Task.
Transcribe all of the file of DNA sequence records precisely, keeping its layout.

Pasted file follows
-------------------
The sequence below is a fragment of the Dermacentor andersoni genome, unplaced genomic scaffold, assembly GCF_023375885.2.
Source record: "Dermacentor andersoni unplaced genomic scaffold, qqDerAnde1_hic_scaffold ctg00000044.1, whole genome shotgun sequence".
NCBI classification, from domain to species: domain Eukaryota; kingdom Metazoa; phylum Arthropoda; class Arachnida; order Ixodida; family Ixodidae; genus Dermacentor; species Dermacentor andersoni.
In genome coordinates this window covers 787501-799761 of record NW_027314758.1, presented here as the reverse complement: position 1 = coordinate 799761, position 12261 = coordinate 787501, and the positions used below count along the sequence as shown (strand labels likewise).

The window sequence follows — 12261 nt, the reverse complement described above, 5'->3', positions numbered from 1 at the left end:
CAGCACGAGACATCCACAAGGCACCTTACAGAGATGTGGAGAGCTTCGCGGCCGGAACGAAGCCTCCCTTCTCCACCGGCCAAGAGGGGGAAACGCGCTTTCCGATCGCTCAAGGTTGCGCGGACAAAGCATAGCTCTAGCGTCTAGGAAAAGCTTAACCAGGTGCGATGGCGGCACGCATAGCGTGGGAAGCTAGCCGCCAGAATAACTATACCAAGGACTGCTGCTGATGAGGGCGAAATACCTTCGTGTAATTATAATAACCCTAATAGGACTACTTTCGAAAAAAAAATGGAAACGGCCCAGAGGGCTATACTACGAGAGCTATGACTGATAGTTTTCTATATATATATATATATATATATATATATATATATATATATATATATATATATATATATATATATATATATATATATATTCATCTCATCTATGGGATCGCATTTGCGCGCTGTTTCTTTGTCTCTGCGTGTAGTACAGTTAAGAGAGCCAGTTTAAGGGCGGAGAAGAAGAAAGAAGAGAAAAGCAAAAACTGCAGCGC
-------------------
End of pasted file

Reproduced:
The sequence below is a fragment of the Dermacentor andersoni genome, unplaced genomic scaffold, assembly GCF_023375885.2.
Source record: "Dermacentor andersoni unplaced genomic scaffold, qqDerAnde1_hic_scaffold ctg00000044.1, whole genome shotgun sequence".
NCBI classification, from domain to species: domain Eukaryota; kingdom Metazoa; phylum Arthropoda; class Arachnida; order Ixodida; family Ixodidae; genus Dermacentor; species Dermacentor andersoni.
In genome coordinates this window covers 787501-799761 of record NW_027314758.1, presented here as the reverse complement: position 1 = coordinate 799761, position 12261 = coordinate 787501, and the positions used below count along the sequence as shown (strand labels likewise).

The window sequence follows — 12261 nt, the reverse complement described above, 5'->3', positions numbered from 1 at the left end:
CAGCACGAGACATCCACAAGGCACCTTACAGAGATGTGGAGAGCTTCGCGGCCGGAACGAAGCCTCCCTTCTCCACCGGCCAAGAGGGGGAAACGCGCTTTCCGATCGCTCAAGGTTGCGCGGACAAAGCATAGCTCTAGCGTCTAGGAAAAGCTTAACCAGGTGCGATGGCGGCACGCATAGCGTGGGAAGCTAGCCGCCAGAATAACTATACCAAGGACTGCTGCTGATGAGGGCGAAATACCTTCGTGTAATTATAATAACCCTAATAGGACTACTTTCGAAAAAAAAATGGAAACGGCCCAGAGGGCTATACTACGAGAGCTATGACTGATAGTTTTCTATATATATATATATATATATATATATATATATATATATATATATATATATATATATATATATATATATATATATATATTCATCTCATCTATGGGATCGCATTTGCGCGCTGTTTCTTTGTCTCTGCGTGTAGTACAGTTAAGAGAGCCAGTTTAAGGGCGGAGAAGAAGAAAGAAGAGAAAAGCAAAAACTGCAGCGC